The site lies in a sustainable location and provides the opportunity for residents to walk and cycle to local services and facilities that may be required on a day-to-day basis. An assessment of the highways network has identified that there is sufficient reserve capacity to accommodate already committed development as well as the development proposed on this site. A ghost island junction is proposed from the A435 which has been designed based on traffic flows and visibility into and out of the site. Pedestrian and cycle links are proposed throughout the site and into the south-east and to the west to improve connectivity.
An initial survey has been undertaken by our ecological consultants who have recommended a number of additional site surveys be conducted in Spring 2020. This includes surveys for bats, reptiles, Great Crested Newts, and Otters and Water Voles. In addition, new legislation means that development proposals must show a net biodiversity gain as part of the development.
To achieve a biodiversity gain our proposals will incorporate mitigation such as the retention and enhancement of existing hedgerows and trees, new tree and hedgerow planting and the provision of water features, all of which will provide a diverse habitat to encourage the use of the site by wildlife.
The site is located within Flood Zone 1 with the exception of the northern boundary which lies within Flood Zones 2 and 3 immediately adjacent to the Dean Brook. As such, no development is proposed in these locations and only attenuation features and public open space is proposed here. The focus has therefore been to create a suitable drainage strategy that will ensure that surface water flows from the site are maintained at greenfield levels (with an allowance for climate change), and if possible improved.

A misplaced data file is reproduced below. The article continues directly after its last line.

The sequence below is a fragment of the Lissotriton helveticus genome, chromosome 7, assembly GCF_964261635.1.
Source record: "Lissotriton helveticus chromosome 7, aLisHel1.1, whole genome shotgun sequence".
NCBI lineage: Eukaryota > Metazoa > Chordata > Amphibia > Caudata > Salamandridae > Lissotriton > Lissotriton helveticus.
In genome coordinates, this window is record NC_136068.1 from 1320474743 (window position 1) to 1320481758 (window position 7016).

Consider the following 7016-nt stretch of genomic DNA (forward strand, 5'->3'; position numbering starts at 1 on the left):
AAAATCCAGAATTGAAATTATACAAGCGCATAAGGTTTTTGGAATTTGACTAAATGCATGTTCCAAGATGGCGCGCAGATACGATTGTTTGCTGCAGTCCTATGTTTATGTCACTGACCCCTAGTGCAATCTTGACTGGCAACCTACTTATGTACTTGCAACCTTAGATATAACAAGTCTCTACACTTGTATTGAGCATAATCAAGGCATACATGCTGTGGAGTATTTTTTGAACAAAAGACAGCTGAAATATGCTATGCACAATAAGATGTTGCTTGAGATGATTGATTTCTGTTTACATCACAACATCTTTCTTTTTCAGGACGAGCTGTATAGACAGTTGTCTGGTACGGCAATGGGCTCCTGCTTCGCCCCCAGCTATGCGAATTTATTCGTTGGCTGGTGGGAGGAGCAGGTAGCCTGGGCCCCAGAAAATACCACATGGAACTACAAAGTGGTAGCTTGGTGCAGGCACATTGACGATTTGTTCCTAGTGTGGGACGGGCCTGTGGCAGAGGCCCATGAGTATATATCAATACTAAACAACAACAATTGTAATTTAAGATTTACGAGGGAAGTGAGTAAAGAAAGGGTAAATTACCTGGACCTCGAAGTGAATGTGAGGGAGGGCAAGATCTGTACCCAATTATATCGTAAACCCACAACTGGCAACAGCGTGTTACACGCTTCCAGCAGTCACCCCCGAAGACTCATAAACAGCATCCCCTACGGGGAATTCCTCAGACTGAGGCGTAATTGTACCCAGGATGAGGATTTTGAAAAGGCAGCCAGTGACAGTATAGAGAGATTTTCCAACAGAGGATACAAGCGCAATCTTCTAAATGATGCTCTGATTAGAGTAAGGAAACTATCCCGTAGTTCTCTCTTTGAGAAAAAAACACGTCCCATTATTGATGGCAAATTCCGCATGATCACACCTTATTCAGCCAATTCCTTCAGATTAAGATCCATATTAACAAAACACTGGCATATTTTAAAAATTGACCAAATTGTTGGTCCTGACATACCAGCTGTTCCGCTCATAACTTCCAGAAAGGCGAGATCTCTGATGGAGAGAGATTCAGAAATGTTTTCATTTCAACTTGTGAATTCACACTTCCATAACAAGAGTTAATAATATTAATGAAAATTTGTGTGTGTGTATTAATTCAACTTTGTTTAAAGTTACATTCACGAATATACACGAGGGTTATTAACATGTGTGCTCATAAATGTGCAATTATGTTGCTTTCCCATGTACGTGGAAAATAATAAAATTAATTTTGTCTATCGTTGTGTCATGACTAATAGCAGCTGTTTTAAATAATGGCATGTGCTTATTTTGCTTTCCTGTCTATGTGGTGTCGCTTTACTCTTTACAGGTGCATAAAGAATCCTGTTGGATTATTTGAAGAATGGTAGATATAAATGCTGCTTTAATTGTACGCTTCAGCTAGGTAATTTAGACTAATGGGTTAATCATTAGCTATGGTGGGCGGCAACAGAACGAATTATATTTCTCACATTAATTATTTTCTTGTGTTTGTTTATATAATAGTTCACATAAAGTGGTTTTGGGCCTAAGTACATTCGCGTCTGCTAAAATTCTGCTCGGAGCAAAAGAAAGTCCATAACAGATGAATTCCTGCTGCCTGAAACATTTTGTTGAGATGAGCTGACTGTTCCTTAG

An assessment has been undertaken of all the notable trees on site which has determined their quality as well as their Root Protection Areas (RPAs). The emerging masterplan ensures that no development will encroach in these RPAs nor result in the removal of any high-quality trees. Specialists fencing will be erected during construction to ensure no trees are accidentally damaged.
A specialist archaeological consultancy has been instructed to prepare an assessment and undertake trenching at the site to determine whether there are any archaeological remains of significance. If anything is found it will be recorded and removed from the site to be preserved.
A noise assessment is being undertaken to assess whether traffic from the A435 will affect future residents on the site. This will be modelled and recommendations such as specialist glazing or fencing will be incorporated into the design of the properties.
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